Drug Topics Voices 09-10-2015


Letters, e-mails, comments, and posts from Drug Topics readers

Woulda, shoulda, coulda

Re: “The new pharmacy: Revenue streams, Part 1” [Mark Burger, Final Word, August 10]:

My gut tells me there is much wisdom in integrative medicine, and the more I read and understand, the more strongly I believe that. Our bodies are not “fragile, imperfect, need-to-be-propped-up-by-pharmaceuticals” beings. They are designed to maintain and heal themselves, if only we give them what they need to do so.

There are many tried and true methods of prevention and healing that we should be looking at, instead of “fix-it-with-a-pill.” Modern medicine may kill us, both financially and physically. It definitely has its place in certain applications, but as a panacea, it falls short. Prevention is key, but those in power seem not to think so.

I wish that years ago I had listened to my instincts. Seems as if, during the past 35 or 40 years, I have been part of the problem instead of the solution. Am I too old to start over now? I’m not sure.

posted at drug topics.com

See also: COI alert

It’s never too late

I don’t think you will ever be too old to learn a new paradigm. You already know the answer: the body has a strong propensity for homeostasis. Helping a patient get back on track can be easier than blocking a major biochemical pathway, blocking a major neurological pathway, purposely depleting an important nutrient (such as sodium), or suppressing the secretion of a life-giving, nutritionally necessary chemical (such as hydrochloric acid).

We have to ask ourselves: When were physiology and biochemistry trumped by flawed pharmacological studies and intentionally misleading epidemiology/biostatistics? It never was and never will be. If you can’t heal the body by getting out of the way or through Remove, Replenish, Restore, then you’re not a healer, you’re a disease manager, and the patient will never get well.

Thanks for your comments. Remember, you aren’t starting over, you’re bringing 40 years of experience with you, and you are seeing it from another perspective. Good luck!

Mark Burger
posted at drugtopics.com

See also: Inactive does not equal harmless 

It’s all about the staffing

Re: “Pharmacy mistakes, Part 3: State BOPs and public safety” [Dennis Miller, August 5, drugtopics.com]:

You can only take so many distractions before mistakes are made. I disagree that one pharmacist and one technician  are adequate staffing unless you have a dedicated cashier. If you don’t, then your technician becomes the cashier and the pharmacist is left to process prescriptions, check prescriptions, answer the phone, follow up with doctor calls - and let’s throw in a flu shot for good measure.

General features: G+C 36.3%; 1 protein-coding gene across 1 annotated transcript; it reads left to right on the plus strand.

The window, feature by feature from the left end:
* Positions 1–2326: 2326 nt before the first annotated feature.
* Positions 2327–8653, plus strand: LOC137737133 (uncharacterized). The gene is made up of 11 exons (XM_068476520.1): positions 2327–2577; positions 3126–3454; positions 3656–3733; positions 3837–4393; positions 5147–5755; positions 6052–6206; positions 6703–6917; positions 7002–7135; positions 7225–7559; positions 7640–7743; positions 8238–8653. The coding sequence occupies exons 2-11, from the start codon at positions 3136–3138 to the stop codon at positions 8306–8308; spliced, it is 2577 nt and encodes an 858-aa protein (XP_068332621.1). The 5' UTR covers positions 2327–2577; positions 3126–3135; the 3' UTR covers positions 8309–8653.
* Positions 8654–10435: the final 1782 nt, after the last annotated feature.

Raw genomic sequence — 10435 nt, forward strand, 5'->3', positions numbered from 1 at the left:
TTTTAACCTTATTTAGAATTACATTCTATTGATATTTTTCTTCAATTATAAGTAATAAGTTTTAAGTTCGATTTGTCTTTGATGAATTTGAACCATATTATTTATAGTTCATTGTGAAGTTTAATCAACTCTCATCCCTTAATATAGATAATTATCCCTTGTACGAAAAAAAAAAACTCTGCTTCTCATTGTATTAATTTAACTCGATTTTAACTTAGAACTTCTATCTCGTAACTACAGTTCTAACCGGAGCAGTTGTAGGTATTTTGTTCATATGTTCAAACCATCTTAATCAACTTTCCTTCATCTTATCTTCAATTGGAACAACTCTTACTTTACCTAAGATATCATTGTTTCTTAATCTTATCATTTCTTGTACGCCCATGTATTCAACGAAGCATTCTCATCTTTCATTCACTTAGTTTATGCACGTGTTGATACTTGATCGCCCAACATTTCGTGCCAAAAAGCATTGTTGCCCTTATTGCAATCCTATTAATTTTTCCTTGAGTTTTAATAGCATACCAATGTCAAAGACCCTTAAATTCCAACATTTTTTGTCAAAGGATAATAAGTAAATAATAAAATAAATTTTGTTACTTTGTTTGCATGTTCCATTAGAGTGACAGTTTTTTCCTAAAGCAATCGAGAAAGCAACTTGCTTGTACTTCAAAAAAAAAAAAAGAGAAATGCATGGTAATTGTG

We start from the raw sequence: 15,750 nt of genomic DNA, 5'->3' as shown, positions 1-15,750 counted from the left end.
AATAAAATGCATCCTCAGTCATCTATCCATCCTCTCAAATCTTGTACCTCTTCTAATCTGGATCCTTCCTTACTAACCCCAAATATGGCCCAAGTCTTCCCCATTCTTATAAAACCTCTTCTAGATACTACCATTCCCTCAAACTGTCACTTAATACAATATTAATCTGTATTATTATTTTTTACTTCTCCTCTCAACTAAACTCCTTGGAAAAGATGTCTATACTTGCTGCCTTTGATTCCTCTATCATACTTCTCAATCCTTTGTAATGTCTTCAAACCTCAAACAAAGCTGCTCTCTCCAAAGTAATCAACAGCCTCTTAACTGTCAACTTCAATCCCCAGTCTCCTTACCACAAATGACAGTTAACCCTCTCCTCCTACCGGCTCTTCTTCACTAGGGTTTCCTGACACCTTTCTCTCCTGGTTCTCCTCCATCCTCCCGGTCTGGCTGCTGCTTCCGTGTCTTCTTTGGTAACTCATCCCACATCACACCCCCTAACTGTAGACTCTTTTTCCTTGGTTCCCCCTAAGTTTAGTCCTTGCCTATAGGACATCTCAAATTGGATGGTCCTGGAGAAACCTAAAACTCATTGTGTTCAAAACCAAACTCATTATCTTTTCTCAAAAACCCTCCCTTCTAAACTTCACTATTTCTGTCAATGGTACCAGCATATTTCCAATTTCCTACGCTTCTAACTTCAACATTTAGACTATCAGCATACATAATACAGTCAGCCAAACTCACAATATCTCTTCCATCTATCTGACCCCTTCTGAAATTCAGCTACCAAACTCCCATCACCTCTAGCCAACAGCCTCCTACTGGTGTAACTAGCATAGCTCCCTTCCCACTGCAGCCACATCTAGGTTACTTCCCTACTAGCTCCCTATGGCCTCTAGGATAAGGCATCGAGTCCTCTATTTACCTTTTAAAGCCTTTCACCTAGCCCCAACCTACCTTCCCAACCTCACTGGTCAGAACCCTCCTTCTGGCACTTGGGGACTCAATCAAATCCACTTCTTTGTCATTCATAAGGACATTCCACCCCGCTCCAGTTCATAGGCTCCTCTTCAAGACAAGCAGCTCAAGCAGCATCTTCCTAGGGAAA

Staffing is key: You may have the best system and technology in place but if you don’t have proper staffing, then it all fails.

posted at drug topics.com

Engraved in memory

Re: “Pharmacists write in: Worst mistakes, Part 1” [Dennis Miller, August 19, drugtopics.com]:

I know a pharmacist who wears [her worst mistake] as a necklace concealed under her smock. It reads: “One suppository PO QD.” It was typed up, but not dispensed.

Sherri Skinner
posted at facebook.com/drug topics


Go after the prescribers

Re: “Feds targeting Indiana pill mill doctors, pharmacists” [Mark Lowery, June 4, drugtopics.com]:

Your article began, “A recent spike in HIV cases throughout Indiana has federal prosecutors closely scrutinizing doctors and pharmacists who may be recklessly prescribing painkillers.”

Pharmacists don’t prescribe “painkillers” or anything else in Indiana. They are between a rock and a hard place when it comes to deciding whether or not to fill Rxs for the state’s thousands of addicts. The law provides pharmacists an out if they’re not comfortable filling a given Rx, but many have to spend an extra 15-20 minutes they don’t have, filling out a form documenting why they chose to “just say no!” to someone who clearly appears to be an addict, or risk disciplinary action from their employers. I think requiring a pharmacist to justify refusal to fill a controlled substance is a form of coercion to fill them; it implies that there is something questionable when a pharmacist actually knows that half these drugs end up being sold on the street and doesn’t wish to be a part of it.

I wish the authorities would go after those responsible - the prescribers. It’s not rocket science to see who the doctors are who are writing thousands of these scripts per month; go after them.

posted at facebook.com/drug topics

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